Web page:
Once I went to see Basia in Gdansk. Her mother and daughter were away, and we had a day together undisturbed. It happened to be the anniversary of her grandfather’s death, and because he had meant much to her, she had planned to tend his grave. We walked from her ugly street to a park, a place with the ashen quality of the woods near Kazimierz. Martial law was no longer in force; nevertheless, the people were tense, angry, and many had found refuge in drunkenness. We picked one man up from the street where he had fallen and stowed him on a bench beside the park. Turning as we entered the tattered copse, we saw him rise to his feet and fall full length again in the roadway.
As we walked, Basia spoke easily and quietly of communism, which she saw as the Devil’s work — a swindle, horn of the father of lies, but no different in essence from all other attempts, both great and small, both public and private, to live a lie. She was not an activist, since this too, she believed, could lead a person into lies, by placing a cause and a project more prominently in the scheme of things than personal feeling. She recited Norwid’s ‘Ode to Tenderness’ (czulosc), and spoke eloquently of Kant’s categorical imperative, by which decent atheists try to live. Kant’s Practical Reason, she said, is a God-shaped hole in the heart of his philosophy. There can be no motive for pursuing truth in this abstract empty praise of it: truth must be incarnate in a person, and that person is Christ, who calls us to obedience through love. These thoughts were delivered, not as a sermon, but as the fruit of her experience, and of the daily attempt, to which her every gesture bore witness, to be something higher and purer than she might have been were she to compromise with the surrounding nothingness.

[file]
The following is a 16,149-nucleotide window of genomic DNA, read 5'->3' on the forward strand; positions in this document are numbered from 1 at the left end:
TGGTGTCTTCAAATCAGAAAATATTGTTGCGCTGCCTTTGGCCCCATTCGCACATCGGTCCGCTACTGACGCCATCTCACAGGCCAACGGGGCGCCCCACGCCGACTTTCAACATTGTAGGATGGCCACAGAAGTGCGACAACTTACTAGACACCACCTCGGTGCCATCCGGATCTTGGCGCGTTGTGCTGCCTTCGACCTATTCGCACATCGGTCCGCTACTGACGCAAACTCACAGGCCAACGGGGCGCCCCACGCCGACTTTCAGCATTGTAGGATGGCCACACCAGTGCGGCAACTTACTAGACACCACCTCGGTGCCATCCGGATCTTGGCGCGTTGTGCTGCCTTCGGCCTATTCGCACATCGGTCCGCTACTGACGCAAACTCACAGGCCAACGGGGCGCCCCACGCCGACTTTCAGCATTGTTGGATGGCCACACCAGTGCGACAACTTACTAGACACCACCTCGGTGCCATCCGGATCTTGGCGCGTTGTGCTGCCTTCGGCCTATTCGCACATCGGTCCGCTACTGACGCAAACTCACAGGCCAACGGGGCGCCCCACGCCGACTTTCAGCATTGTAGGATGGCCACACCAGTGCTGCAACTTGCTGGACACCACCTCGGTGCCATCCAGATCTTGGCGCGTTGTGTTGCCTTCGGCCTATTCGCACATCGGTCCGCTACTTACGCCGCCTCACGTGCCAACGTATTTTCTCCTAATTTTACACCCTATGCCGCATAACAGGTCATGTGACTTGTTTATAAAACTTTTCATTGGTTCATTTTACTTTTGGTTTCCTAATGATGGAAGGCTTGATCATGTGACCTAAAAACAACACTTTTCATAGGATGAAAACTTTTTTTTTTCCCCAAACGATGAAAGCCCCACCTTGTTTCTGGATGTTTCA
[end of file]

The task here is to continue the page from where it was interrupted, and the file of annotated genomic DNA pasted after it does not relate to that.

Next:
Perhaps it is true that we make God in our own image, I thought; but still, the image redeems us, since it makes us objects of a higher love. Working to create that image, we re-create ourselves. Nietzsche’s Ubermensch, the higher man who would replace the old ideals of Christian morality (the slave-morality, as he called it), was, for Basia, mere blasphemy. We can become higher than our nature, she said, only by directing our eyes to the man who redeemed us, and who called us to imitate his life. Take away redemption and we are lower than the brutes. But this, she added, can be known only through love, and not through Reason.